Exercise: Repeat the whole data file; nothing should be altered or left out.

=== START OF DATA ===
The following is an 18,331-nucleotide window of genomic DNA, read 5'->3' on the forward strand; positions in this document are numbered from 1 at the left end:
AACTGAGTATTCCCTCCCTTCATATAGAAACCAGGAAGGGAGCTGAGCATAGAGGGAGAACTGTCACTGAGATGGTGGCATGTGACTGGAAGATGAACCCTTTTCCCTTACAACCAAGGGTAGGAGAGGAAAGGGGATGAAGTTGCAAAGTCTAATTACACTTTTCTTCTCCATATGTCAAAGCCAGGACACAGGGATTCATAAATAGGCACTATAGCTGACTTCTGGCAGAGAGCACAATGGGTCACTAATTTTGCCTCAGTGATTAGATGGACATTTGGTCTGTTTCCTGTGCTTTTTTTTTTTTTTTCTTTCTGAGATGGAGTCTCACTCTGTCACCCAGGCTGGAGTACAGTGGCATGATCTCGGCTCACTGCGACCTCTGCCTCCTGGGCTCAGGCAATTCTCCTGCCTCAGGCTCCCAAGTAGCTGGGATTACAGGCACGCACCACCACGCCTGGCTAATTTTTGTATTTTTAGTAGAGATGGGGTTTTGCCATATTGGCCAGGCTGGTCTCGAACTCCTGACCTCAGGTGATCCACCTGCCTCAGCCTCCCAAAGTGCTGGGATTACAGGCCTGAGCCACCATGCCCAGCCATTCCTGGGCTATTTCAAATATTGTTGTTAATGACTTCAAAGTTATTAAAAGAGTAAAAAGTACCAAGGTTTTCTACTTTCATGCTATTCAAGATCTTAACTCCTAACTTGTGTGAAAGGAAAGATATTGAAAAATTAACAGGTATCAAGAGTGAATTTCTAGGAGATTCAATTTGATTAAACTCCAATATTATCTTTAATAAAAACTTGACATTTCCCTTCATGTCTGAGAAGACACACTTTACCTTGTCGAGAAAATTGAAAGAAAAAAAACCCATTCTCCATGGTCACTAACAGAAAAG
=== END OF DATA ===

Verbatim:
The following is an 18,331-nucleotide window of genomic DNA, read 5'->3' on the forward strand; positions in this document are numbered from 1 at the left end:
AACTGAGTATTCCCTCCCTTCATATAGAAACCAGGAAGGGAGCTGAGCATAGAGGGAGAACTGTCACTGAGATGGTGGCATGTGACTGGAAGATGAACCCTTTTCCCTTACAACCAAGGGTAGGAGAGGAAAGGGGATGAAGTTGCAAAGTCTAATTACACTTTTCTTCTCCATATGTCAAAGCCAGGACACAGGGATTCATAAATAGGCACTATAGCTGACTTCTGGCAGAGAGCACAATGGGTCACTAATTTTGCCTCAGTGATTAGATGGACATTTGGTCTGTTTCCTGTGCTTTTTTTTTTTTTTTCTTTCTGAGATGGAGTCTCACTCTGTCACCCAGGCTGGAGTACAGTGGCATGATCTCGGCTCACTGCGACCTCTGCCTCCTGGGCTCAGGCAATTCTCCTGCCTCAGGCTCCCAAGTAGCTGGGATTACAGGCACGCACCACCACGCCTGGCTAATTTTTGTATTTTTAGTAGAGATGGGGTTTTGCCATATTGGCCAGGCTGGTCTCGAACTCCTGACCTCAGGTGATCCACCTGCCTCAGCCTCCCAAAGTGCTGGGATTACAGGCCTGAGCCACCATGCCCAGCCATTCCTGGGCTATTTCAAATATTGTTGTTAATGACTTCAAAGTTATTAAAAGAGTAAAAAGTACCAAGGTTTTCTACTTTCATGCTATTCAAGATCTTAACTCCTAACTTGTGTGAAAGGAAAGATATTGAAAAATTAACAGGTATCAAGAGTGAATTTCTAGGAGATTCAATTTGATTAAACTCCAATATTATCTTTAATAAAAACTTGACATTTCCCTTCATGTCTGAGAAGACACACTTTACCTTGTCGAGAAAATTGAAAGAAAAAAAACCCATTCTCCATGGTCACTAACAGAAAAG